In my opinion, the indications for ordering an anti-Ro/SSA and anti-La/SSB antibody tests are as follows:
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Explore This IssueFebruary 2009
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- Women with SLE who are pregnant or may become pregnant in the future;
- Women who have a history of giving birth to a child with heart block or myocarditis;
- Patients with a history of unexplained photosensitive skin eruptions;
- Patients strongly suspected of having SLE but who have a negative ANA test; or
- Patients with symptoms of xerostomia, keratoconjunctivitis sicca, and/or salivary and lacrimal gland enlargement.
Antiribosomal P Protein Antibodies
Anti-ribosomal P protein antibodies have been detected in 10% to 20% of patients with SLE in the United States and 40% to 50% of Asian patients with SLE, but rarely in other rheumatic diseases.30 Anti-ribosomal P protein antibodies may be highly specific for lupus-associated psychosis, although not all studies have confirmed this. Depression and renal and liver involvement in patients with lupus have also been associated with anti-ribosomal P protein antibodies in some small studies.
Because of the low sensitivity and poor clinical correlation, many investigators—including myself—see little clinical usefulness in this test.
Anti-centromere antibodies (ACAs) are found almost exclusively in patients with limited cutaneous systemic sclerosis (lcSSc) especially in those with CREST.31 ACAs have been observed in 57% of patients with CREST but have also been seen in patients with other conditions, including in some patients with Raynaud’s phenomenon alone. ACAs are typically detected by the characteristic IF pattern on Hep-2 cells.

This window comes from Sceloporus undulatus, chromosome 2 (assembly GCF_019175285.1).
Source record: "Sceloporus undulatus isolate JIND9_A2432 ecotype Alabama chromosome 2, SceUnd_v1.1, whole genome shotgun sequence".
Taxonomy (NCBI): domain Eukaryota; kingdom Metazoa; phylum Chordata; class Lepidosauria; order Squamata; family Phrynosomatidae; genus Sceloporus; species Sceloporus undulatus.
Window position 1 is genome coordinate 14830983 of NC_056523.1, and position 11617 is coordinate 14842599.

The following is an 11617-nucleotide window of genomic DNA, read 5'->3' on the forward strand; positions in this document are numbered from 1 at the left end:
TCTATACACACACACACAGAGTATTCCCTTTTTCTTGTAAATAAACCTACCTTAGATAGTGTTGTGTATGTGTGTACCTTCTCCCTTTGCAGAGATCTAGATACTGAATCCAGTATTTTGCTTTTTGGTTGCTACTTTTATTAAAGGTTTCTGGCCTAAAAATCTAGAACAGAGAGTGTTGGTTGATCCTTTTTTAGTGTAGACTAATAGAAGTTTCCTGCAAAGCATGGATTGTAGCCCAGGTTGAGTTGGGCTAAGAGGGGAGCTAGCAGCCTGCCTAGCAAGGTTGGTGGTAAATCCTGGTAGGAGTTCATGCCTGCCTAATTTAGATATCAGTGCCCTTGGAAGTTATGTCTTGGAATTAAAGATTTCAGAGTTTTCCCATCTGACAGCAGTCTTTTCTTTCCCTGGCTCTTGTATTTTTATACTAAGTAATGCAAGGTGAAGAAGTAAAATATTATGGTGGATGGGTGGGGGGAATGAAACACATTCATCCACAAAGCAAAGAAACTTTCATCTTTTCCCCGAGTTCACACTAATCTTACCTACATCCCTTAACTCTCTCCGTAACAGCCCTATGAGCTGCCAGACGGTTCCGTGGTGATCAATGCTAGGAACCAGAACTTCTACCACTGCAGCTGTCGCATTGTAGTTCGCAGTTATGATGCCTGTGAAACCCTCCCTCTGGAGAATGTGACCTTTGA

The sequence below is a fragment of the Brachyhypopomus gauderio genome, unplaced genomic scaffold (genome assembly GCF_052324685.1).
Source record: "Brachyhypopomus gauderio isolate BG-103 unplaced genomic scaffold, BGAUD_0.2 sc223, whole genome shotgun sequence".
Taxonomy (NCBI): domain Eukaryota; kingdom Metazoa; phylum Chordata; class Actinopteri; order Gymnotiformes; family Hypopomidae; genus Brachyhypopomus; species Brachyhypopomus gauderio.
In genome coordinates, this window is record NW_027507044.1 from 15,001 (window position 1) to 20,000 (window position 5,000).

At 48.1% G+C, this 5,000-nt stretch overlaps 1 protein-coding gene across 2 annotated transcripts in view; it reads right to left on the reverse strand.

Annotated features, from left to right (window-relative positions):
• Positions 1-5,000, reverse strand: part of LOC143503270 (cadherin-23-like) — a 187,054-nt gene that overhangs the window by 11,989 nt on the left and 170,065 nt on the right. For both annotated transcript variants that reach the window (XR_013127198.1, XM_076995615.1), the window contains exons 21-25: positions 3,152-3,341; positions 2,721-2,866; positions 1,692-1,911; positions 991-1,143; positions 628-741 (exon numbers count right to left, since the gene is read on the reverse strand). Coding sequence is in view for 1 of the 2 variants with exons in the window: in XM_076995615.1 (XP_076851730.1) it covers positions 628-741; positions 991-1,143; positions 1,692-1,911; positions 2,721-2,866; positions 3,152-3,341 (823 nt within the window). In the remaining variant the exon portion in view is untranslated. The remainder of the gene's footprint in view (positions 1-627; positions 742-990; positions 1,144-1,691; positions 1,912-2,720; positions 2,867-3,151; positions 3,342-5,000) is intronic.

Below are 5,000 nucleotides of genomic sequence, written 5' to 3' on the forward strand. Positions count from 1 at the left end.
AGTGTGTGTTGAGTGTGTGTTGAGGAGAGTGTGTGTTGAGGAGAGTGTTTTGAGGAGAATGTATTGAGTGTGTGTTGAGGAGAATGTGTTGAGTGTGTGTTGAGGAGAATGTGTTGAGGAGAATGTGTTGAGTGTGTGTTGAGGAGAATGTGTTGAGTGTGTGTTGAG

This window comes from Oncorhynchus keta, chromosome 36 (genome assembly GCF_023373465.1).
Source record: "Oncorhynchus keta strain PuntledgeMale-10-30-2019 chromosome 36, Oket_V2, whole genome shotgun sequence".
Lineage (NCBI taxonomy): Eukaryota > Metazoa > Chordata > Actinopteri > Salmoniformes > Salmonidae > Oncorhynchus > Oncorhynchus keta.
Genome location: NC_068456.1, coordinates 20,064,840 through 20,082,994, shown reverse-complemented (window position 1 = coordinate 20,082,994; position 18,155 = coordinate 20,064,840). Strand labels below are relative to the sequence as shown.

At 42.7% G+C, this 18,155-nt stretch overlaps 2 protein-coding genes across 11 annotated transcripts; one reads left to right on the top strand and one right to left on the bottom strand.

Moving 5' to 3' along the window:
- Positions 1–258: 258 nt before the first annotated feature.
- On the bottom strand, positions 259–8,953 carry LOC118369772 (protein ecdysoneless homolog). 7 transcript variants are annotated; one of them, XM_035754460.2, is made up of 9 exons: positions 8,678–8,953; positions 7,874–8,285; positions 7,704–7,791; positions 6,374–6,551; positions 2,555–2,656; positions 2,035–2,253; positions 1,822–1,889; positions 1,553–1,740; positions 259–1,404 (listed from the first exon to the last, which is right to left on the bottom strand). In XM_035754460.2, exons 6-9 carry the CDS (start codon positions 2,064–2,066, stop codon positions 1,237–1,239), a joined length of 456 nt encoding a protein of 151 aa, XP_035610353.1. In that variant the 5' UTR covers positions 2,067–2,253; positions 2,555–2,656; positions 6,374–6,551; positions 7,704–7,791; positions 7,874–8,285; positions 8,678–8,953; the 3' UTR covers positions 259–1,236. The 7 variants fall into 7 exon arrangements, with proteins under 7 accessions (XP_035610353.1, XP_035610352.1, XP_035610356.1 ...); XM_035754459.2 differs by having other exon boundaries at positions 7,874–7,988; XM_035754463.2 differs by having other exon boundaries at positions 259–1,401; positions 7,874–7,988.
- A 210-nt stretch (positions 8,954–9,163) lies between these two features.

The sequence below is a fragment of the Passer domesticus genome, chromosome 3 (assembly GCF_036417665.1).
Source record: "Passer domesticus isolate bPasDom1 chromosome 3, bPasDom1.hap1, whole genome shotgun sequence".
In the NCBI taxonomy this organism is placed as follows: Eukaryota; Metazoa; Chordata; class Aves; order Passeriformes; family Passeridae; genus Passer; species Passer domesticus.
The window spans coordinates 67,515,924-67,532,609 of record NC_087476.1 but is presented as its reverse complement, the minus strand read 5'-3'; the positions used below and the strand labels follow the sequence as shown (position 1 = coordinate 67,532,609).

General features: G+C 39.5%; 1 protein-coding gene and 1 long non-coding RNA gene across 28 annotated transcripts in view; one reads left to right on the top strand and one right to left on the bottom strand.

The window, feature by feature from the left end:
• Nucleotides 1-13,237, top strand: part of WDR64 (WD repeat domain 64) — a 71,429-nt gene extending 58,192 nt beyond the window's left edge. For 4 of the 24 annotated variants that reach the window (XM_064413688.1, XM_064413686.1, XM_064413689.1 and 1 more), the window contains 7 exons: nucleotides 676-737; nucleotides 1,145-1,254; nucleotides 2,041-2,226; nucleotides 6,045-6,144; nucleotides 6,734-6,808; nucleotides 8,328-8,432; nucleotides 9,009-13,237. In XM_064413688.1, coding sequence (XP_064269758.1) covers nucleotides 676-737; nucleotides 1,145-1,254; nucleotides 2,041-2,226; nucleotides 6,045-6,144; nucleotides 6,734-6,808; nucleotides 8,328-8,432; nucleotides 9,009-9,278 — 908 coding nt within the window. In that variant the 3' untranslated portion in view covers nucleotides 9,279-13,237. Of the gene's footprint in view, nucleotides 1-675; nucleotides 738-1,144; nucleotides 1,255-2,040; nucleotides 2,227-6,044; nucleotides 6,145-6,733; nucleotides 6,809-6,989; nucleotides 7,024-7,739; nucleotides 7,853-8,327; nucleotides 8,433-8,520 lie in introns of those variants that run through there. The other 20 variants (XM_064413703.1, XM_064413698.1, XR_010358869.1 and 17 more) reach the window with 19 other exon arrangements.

Anti–Scl-70 (topoisomerase-1) Antibodies
Approximately 15% to 20% of patients with scleroderma have antibodies to a 70kd protein (topoisomerase-1), subsequently named Scl-70.31 The usual method for detection is by ELISA. The presence of these antibodies appears to increase the risk for pulmonary fibrosis among patients with scleroderma and is quite specific for the disease.
If one suspects SLE based on the history, physical examination, and complete blood count (e.g., leucopenia, thrombocytopenia), request an ANA test. If it is negative, it is highly unlikely that the patient has SLE, and the patient can be reassured. If the titer is <1:160, SLE is unlikely, and the patient can be reassured that SLE is unlikely, but the patient should be followed periodically. A titer of ≥1:160 increases the likelihood of SLE and related disorders. However, it is important to remember that 85% of individuals with a positive ANA do not have SLE. If the ANA is positive, one should also test for antibodies to dsDNA, Sm, RNP, Ro/SSA, and La/SSB. The presence of these antibodies greatly increases the likelihood that the patient has SLE and related disorders (see Table 2, p. 17), and the patient needs to be followed more closely. The detection of anti-centromere and anti–Scl-70 antibodies is very useful for the diagnosis of scleroderma. The detection of antibodies to Ro/SSA and La/SSB are also useful for the diagnosis of Sjögren’s syndrome.